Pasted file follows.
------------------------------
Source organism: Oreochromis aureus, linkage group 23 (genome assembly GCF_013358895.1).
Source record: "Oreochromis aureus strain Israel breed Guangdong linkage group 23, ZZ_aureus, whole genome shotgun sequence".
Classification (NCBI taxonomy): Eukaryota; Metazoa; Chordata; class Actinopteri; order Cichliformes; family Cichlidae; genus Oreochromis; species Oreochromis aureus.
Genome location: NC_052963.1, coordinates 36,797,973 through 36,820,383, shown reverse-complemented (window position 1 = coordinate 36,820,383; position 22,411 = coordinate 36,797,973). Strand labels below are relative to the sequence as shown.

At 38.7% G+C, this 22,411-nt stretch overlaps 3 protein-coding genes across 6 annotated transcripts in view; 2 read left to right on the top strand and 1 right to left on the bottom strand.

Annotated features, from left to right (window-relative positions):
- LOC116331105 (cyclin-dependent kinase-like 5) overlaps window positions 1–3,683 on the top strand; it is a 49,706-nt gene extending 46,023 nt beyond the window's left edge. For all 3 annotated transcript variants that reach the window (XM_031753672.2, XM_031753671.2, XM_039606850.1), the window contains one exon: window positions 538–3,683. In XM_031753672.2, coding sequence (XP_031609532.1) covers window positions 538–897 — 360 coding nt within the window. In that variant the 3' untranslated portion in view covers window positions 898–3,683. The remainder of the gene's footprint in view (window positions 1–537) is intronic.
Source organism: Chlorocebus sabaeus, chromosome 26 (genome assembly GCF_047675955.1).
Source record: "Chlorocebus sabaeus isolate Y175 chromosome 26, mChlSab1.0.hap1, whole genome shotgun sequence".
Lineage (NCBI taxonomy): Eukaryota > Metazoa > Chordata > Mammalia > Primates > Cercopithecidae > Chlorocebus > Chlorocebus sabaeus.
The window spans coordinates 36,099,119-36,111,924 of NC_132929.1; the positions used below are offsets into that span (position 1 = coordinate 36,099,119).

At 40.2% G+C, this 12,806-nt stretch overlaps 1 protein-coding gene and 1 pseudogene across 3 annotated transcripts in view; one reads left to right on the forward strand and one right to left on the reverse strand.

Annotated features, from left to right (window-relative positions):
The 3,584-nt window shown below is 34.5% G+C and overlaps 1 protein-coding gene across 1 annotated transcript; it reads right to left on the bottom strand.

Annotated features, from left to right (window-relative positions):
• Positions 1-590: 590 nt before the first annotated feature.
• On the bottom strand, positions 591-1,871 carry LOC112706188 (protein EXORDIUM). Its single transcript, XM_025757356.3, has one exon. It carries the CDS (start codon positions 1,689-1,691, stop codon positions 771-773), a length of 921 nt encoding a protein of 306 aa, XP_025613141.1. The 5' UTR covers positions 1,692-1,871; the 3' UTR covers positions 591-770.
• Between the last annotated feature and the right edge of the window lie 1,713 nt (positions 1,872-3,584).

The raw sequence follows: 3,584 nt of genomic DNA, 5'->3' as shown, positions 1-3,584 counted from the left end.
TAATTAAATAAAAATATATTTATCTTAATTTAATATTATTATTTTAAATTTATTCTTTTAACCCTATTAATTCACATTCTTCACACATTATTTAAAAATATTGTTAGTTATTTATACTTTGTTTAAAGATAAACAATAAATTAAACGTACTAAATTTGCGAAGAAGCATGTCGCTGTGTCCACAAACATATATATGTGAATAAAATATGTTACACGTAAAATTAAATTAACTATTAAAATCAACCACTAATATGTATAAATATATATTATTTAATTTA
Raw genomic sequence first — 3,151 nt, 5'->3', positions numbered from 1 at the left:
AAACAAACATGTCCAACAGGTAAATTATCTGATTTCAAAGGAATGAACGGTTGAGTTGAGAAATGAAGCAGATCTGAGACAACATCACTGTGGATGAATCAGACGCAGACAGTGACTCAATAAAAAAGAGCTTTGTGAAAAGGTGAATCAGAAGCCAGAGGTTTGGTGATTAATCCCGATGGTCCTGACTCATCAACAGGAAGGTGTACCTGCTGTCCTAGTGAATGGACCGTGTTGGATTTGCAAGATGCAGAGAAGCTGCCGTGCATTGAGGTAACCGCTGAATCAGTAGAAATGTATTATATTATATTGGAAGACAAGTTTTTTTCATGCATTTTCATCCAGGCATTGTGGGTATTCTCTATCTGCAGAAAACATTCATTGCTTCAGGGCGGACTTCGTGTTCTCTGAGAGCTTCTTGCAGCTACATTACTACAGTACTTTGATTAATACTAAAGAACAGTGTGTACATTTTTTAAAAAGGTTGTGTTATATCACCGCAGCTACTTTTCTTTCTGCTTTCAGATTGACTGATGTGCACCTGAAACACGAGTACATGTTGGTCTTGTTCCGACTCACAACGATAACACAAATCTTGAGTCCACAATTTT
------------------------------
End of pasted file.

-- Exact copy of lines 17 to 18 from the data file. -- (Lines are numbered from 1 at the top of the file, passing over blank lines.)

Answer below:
• On the bottom strand, positions 591-1,871 carry LOC112706188 (protein EXORDIUM). Its single transcript, XM_025757356.3, has one exon. It carries the CDS (start codon positions 1,689-1,691, stop codon positions 771-773), a length of 921 nt encoding a protein of 306 aa, XP_025613141.1. The 5' UTR covers positions 1,692-1,871; the 3' UTR covers positions 591-770.
• Between the last annotated feature and the right edge of the window lie 1,713 nt (positions 1,872-3,584).